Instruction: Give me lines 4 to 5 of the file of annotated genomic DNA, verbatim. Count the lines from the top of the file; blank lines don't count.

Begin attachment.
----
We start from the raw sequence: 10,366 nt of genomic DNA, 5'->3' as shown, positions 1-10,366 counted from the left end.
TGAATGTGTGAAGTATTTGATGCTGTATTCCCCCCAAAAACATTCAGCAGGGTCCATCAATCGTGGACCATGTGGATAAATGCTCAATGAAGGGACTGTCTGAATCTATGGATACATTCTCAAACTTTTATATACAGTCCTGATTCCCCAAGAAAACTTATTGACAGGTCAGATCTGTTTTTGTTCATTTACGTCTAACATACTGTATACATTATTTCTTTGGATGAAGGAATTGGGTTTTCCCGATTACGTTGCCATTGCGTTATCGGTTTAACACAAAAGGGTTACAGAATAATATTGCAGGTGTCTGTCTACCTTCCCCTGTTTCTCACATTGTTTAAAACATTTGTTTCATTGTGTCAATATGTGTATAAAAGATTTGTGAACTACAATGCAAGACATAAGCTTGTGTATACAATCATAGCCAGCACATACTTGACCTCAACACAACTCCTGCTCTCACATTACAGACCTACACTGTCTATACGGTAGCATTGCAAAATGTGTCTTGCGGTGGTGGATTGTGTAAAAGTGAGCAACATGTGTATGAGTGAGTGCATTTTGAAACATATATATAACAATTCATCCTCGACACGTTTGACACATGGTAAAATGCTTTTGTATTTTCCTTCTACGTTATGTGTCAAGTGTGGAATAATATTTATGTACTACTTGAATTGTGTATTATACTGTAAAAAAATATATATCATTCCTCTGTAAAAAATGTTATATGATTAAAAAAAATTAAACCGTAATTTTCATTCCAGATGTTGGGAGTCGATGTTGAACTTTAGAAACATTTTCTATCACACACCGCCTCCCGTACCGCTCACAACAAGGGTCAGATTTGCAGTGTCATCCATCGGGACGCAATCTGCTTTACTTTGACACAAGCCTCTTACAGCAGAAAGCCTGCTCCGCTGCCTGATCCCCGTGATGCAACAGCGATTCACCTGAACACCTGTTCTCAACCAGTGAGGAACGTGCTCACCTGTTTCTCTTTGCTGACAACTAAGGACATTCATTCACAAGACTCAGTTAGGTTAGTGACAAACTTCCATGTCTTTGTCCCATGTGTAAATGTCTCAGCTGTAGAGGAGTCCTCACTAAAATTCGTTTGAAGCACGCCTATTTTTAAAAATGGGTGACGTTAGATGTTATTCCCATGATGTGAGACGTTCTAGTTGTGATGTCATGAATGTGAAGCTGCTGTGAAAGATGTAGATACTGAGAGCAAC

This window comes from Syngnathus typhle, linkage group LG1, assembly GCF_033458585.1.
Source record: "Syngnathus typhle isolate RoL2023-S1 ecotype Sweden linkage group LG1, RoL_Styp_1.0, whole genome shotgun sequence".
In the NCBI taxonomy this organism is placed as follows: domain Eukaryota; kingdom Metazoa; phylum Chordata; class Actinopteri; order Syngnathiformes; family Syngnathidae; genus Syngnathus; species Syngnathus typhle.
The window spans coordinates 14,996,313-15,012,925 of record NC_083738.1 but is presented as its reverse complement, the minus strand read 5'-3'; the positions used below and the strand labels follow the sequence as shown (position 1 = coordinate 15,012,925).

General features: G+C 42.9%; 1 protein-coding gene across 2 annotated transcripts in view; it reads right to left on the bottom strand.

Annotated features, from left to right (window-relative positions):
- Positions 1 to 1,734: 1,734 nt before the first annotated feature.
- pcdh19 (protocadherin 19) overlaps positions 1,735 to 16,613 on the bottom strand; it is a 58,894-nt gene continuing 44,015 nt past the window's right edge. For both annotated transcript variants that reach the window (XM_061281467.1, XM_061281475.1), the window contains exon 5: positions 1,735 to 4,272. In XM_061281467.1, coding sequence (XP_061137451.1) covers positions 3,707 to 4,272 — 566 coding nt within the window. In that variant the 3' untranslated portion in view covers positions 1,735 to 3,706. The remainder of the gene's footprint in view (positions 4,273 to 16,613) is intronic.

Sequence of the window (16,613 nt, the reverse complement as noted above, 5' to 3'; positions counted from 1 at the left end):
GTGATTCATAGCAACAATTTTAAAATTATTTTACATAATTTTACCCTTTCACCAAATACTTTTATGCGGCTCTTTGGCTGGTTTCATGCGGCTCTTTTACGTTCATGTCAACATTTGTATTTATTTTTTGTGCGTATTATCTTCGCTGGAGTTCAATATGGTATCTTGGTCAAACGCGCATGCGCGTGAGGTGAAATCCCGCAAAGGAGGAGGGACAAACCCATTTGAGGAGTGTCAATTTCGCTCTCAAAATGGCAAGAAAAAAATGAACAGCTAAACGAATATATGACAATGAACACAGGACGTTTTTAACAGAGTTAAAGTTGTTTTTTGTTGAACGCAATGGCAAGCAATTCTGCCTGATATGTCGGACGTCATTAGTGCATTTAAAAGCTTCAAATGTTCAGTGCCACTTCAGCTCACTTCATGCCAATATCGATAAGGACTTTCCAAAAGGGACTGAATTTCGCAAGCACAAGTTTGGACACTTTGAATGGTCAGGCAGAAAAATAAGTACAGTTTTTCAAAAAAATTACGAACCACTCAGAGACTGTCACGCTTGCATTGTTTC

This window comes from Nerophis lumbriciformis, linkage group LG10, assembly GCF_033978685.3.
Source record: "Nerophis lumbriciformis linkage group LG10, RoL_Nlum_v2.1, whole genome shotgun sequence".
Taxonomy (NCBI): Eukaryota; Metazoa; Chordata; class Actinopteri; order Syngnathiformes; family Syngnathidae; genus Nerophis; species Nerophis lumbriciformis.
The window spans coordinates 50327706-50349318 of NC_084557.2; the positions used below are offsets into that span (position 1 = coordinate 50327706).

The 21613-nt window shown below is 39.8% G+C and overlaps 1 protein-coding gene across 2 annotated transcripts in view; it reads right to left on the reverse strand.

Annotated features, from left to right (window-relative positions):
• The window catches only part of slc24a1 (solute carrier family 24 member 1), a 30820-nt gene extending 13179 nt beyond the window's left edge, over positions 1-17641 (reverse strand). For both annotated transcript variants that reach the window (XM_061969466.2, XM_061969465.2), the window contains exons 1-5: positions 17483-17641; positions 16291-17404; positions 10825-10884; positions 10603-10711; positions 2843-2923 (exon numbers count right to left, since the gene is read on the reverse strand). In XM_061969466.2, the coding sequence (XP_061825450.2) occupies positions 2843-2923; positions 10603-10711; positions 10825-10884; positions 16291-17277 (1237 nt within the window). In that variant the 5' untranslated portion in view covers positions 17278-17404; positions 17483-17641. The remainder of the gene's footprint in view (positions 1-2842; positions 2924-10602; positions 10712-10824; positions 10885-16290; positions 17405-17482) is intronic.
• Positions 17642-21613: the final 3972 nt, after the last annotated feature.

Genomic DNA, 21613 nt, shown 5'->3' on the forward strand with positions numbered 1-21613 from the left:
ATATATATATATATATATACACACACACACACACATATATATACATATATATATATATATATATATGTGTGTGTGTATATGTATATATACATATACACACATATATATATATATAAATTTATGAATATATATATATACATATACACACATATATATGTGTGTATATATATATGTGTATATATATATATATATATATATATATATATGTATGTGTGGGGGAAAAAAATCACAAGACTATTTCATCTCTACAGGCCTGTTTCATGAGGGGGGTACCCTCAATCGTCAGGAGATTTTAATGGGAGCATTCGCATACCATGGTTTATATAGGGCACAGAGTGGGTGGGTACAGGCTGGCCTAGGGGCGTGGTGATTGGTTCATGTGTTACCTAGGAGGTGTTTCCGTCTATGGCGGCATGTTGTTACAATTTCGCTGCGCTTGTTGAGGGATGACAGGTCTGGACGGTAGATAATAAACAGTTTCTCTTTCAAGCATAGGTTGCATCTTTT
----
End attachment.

Source record: "Syngnathus typhle isolate RoL2023-S1 ecotype Sweden linkage group LG1, RoL_Styp_1.0, whole genome shotgun sequence".
In the NCBI taxonomy this organism is placed as follows: domain Eukaryota; kingdom Metazoa; phylum Chordata; class Actinopteri; order Syngnathiformes; family Syngnathidae; genus Syngnathus; species Syngnathus typhle.